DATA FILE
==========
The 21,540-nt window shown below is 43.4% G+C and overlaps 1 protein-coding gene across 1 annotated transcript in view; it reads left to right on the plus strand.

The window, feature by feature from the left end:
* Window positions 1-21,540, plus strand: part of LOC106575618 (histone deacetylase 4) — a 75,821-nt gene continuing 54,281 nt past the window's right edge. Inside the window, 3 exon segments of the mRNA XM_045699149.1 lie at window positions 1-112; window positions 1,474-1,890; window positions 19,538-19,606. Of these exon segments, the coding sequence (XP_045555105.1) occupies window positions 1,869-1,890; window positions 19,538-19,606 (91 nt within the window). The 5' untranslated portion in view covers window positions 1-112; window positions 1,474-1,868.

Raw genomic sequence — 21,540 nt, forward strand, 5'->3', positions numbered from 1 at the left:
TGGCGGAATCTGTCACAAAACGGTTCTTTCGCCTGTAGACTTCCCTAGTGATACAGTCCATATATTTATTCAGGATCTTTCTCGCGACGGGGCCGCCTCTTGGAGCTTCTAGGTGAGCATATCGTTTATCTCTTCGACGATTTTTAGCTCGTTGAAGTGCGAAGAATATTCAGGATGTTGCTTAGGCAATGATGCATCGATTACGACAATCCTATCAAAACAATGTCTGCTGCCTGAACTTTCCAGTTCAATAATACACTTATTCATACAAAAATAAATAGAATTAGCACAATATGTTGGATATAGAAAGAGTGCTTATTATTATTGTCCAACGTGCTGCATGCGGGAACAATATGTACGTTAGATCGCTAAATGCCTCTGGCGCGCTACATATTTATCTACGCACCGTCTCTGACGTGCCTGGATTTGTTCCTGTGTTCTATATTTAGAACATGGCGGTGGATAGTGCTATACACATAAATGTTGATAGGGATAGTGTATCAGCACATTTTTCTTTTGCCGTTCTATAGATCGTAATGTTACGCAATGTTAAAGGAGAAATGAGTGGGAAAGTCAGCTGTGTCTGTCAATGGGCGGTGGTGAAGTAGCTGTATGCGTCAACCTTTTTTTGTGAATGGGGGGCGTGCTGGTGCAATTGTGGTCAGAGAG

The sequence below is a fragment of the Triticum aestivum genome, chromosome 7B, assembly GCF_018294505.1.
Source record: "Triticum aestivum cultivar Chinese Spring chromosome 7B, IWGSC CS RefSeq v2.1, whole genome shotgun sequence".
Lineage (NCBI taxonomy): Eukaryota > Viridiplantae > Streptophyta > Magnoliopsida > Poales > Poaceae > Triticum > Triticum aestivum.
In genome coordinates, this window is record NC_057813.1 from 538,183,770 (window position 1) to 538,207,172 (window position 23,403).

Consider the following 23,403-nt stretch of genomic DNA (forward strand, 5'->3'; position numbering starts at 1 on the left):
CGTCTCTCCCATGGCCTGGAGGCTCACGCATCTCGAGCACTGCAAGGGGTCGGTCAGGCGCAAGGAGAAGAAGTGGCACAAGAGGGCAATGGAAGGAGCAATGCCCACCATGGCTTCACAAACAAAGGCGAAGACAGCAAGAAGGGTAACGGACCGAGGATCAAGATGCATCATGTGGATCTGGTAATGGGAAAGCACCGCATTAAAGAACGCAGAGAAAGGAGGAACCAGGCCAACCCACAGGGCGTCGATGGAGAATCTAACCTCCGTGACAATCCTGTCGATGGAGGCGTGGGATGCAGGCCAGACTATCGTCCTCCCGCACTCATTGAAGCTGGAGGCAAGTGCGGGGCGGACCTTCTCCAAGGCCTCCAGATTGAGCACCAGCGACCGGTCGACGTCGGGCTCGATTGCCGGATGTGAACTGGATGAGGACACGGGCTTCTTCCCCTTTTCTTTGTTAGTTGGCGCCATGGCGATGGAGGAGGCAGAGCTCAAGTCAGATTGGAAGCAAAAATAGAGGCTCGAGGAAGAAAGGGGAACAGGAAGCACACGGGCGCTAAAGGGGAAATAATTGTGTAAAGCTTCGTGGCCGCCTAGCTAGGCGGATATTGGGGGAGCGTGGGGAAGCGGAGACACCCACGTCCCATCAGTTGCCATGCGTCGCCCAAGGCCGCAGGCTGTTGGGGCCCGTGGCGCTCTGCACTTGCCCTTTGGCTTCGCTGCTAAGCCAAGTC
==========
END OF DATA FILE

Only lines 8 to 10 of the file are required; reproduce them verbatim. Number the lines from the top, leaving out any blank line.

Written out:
Lineage (NCBI taxonomy): Eukaryota > Viridiplantae > Streptophyta > Magnoliopsida > Poales > Poaceae > Triticum > Triticum aestivum.
In genome coordinates, this window is record NC_057813.1 from 538,183,770 (window position 1) to 538,207,172 (window position 23,403).

Consider the following 23,403-nt stretch of genomic DNA (forward strand, 5'->3'; position numbering starts at 1 on the left):